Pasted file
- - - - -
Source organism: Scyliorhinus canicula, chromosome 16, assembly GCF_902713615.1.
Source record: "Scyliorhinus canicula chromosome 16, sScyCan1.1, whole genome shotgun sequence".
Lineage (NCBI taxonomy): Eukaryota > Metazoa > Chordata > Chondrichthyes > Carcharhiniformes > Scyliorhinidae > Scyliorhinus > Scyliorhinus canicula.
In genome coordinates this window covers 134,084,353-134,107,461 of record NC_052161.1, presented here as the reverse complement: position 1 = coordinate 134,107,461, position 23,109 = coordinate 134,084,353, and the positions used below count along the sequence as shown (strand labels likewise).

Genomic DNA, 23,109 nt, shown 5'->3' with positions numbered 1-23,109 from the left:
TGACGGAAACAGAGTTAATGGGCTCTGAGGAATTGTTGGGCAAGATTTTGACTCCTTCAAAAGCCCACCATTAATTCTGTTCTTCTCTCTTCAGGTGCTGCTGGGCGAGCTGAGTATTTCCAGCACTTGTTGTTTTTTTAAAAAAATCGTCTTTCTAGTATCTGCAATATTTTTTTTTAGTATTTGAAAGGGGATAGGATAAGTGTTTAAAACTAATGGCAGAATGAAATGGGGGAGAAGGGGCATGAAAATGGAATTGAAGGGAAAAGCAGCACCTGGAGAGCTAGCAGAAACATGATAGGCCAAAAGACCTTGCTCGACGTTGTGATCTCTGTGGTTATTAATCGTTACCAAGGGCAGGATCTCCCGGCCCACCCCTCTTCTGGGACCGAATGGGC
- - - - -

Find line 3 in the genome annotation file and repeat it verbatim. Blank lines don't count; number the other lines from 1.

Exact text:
Lineage (NCBI taxonomy): Eukaryota > Metazoa > Chordata > Chondrichthyes > Carcharhiniformes > Scyliorhinidae > Scyliorhinus > Scyliorhinus canicula.